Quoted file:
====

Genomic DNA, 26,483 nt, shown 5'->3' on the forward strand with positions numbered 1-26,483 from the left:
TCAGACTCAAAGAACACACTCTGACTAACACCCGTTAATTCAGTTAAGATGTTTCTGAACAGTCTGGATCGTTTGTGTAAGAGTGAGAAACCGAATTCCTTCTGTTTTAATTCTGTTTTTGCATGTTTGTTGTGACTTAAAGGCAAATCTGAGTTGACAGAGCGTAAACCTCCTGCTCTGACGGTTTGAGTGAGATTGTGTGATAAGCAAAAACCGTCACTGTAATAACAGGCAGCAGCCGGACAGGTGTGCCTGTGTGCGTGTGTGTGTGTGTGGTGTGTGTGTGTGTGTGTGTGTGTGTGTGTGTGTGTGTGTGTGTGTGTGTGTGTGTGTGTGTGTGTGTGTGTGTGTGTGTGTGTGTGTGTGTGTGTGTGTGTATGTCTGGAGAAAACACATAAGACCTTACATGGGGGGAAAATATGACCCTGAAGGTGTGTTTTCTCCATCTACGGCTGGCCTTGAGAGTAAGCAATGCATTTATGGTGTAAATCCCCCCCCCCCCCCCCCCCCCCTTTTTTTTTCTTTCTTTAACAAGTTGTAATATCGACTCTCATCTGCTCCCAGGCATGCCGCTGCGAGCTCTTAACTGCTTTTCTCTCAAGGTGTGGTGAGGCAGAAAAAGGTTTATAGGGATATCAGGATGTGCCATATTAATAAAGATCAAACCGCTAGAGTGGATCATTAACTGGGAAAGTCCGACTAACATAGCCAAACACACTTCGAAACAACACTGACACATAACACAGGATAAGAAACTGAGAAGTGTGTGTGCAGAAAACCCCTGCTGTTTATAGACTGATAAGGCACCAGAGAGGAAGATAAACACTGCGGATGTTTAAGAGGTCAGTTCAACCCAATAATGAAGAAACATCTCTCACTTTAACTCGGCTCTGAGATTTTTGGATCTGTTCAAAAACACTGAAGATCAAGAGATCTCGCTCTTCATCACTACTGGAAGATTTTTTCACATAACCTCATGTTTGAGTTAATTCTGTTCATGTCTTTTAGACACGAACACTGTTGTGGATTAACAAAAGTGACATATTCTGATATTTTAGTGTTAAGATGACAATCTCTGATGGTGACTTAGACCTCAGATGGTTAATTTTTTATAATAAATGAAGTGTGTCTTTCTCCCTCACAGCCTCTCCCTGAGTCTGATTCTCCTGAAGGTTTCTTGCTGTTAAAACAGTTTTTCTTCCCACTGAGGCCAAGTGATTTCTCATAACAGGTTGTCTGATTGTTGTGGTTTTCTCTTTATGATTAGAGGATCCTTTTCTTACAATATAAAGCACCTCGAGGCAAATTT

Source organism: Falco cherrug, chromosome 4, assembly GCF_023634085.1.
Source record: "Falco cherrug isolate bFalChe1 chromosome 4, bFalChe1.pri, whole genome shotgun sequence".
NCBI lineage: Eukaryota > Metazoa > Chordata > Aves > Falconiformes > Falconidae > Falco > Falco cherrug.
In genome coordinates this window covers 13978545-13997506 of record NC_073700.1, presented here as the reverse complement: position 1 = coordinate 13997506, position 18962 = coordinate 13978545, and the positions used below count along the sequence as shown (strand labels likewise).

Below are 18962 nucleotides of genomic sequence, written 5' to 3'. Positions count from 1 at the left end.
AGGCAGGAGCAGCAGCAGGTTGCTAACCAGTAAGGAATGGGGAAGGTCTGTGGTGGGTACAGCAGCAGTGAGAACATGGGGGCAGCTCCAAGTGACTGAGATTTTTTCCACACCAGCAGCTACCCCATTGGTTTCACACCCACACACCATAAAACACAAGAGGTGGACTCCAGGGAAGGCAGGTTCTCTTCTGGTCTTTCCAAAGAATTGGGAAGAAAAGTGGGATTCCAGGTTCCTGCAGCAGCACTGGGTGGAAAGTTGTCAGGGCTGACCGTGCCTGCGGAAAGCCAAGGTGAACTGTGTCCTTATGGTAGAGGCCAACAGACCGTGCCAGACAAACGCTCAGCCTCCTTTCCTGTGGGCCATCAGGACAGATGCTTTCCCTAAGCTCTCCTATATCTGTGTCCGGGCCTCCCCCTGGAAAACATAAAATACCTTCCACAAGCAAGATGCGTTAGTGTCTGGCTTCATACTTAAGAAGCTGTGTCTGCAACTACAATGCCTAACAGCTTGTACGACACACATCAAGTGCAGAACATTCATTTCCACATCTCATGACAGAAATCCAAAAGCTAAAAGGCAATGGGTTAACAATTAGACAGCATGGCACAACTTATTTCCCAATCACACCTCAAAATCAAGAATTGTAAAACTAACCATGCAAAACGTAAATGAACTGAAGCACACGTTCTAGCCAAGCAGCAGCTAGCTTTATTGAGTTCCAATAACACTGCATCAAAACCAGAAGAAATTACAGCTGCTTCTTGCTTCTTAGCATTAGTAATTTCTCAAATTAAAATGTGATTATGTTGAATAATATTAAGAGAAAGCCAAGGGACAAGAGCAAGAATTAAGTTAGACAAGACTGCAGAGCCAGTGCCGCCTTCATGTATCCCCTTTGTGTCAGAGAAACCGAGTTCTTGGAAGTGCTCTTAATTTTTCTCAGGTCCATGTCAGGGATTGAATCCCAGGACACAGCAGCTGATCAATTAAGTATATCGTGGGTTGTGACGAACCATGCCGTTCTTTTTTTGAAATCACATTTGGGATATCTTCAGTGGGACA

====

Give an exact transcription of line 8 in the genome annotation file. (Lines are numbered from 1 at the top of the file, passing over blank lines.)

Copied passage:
AGGCAGGAGCAGCAGCAGGTTGCTAACCAGTAAGGAATGGGGAAGGTCTGTGGTGGGTACAGCAGCAGTGAGAACATGGGGGCAGCTCCAAGTGACTGAGATTTTTTCCACACCAGCAGCTACCCCATTGGTTTCACACCCACACACCATAAAACACAAGAGGTGGACTCCAGGGAAGGCAGGTTCTCTTCTGGTCTTTCCAAAGAATTGGGAAGAAAAGTGGGATTCCAGGTTCCTGCAGCAGCACTGGGTGGAAAGTTGTCAGGGCTGACCGTGCCTGCGGAAAGCCAAGGTGAACTGTGTCCTTATGGTAGAGGCCAACAGACCGTGCCAGACAAACGCTCAGCCTCCTTTCCTGTGGGCCATCAGGACAGATGCTTTCCCTAAGCTCTCCTATATCTGTGTCCGGGCCTCCCCCTGGAAAACATAAAATACCTTCCACAAGCAAGATGCGTTAGTGTCTGGCTTCATACTTAAGAAGCTGTGTCTGCAACTACAATGCCTAACAGCTTGTACGACACACATCAAGTGCAGAACATTCATTTCCACATCTCATGACAGAAATCCAAAAGCTAAAAGGCAATGGGTTAACAATTAGACAGCATGGCACAACTTATTTCCCAATCACACCTCAAAATCAAGAATTGTAAAACTAACCATGCAAAACGTAAATGAACTGAAGCACACGTTCTAGCCAAGCAGCAGCTAGCTTTATTGAGTTCCAATAACACTGCATCAAAACCAGAAGAAATTACAGCTGCTTCTTGCTTCTTAGCATTAGTAATTTCTCAAATTAAAATGTGATTATGTTGAATAATATTAAGAGAAAGCCAAGGGACAAGAGCAAGAATTAAGTTAGACAAGACTGCAGAGCCAGTGCCGCCTTCATGTATCCCCTTTGTGTCAGAGAAACCGAGTTCTTGGAAGTGCTCTTAATTTTTCTCAGGTCCATGTCAGGGATTGAATCCCAGGACACAGCAGCTGATCAATTAAGTATATCGTGGGTTGTGACGAACCATGCCGTTCTTTTTTTGAAATCACATTTGGGATATCTTCAGTGGGACA